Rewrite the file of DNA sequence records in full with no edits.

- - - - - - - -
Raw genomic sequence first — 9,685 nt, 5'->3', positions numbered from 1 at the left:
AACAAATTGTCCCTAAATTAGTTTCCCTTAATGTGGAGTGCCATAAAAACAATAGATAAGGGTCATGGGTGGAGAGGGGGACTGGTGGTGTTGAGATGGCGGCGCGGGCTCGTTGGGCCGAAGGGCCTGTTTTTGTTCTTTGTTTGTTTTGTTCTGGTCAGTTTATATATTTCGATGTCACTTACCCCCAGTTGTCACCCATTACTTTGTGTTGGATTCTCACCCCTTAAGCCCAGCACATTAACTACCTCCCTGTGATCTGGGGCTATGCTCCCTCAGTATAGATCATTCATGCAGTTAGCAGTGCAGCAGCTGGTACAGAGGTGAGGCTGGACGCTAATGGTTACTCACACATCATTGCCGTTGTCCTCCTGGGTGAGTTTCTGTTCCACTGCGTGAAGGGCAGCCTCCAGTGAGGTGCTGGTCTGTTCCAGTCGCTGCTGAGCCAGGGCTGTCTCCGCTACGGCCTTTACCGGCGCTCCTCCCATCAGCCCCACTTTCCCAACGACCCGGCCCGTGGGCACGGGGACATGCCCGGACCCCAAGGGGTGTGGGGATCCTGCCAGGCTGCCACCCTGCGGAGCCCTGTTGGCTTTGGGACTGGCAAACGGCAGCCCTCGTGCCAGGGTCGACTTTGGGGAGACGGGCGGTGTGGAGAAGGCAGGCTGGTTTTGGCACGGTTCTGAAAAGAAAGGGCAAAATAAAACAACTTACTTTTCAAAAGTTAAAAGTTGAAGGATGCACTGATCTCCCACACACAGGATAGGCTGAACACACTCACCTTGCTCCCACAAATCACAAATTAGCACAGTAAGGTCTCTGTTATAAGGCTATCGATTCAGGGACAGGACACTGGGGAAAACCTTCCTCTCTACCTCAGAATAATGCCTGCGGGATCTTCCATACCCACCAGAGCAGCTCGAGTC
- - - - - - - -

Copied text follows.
Raw genomic sequence first — 9,685 nt, 5'->3', positions numbered from 1 at the left:
AACAAATTGTCCCTAAATTAGTTTCCCTTAATGTGGAGTGCCATAAAAACAATAGATAAGGGTCATGGGTGGAGAGGGGGACTGGTGGTGTTGAGATGGCGGCGCGGGCTCGTTGGGCCGAAGGGCCTGTTTTTGTTCTTTGTTTGTTTTGTTCTGGTCAGTTTATATATTTCGATGTCACTTACCCCCAGTTGTCACCCATTACTTTGTGTTGGATTCTCACCCCTTAAGCCCAGCACATTAACTACCTCCCTGTGATCTGGGGCTATGCTCCCTCAGTATAGATCATTCATGCAGTTAGCAGTGCAGCAGCTGGTACAGAGGTGAGGCTGGACGCTAATGGTTACTCACACATCATTGCCGTTGTCCTCCTGGGTGAGTTTCTGTTCCACTGCGTGAAGGGCAGCCTCCAGTGAGGTGCTGGTCTGTTCCAGTCGCTGCTGAGCCAGGGCTGTCTCCGCTACGGCCTTTACCGGCGCTCCTCCCATCAGCCCCACTTTCCCAACGACCCGGCCCGTGGGCACGGGGACATGCCCGGACCCCAAGGGGTGTGGGGATCCTGCCAGGCTGCCACCCTGCGGAGCCCTGTTGGCTTTGGGACTGGCAAACGGCAGCCCTCGTGCCAGGGTCGACTTTGGGGAGACGGGCGGTGTGGAGAAGGCAGGCTGGTTTTGGCACGGTTCTGAAAAGAAAGGGCAAAATAAAACAACTTACTTTTCAAAAGTTAAAAGTTGAAGGATGCACTGATCTCCCACACACAGGATAGGCTGAACACACTCACCTTGCTCCCACAAATCACAAATTAGCACAGTAAGGTCTCTGTTATAAGGCTATCGATTCAGGGACAGGACACTGGGGAAAACCTTCCTCTCTACCTCAGAATAATGCCTGCGGGATCTTCCATACCCACCAGAGCAGCTCGAGTC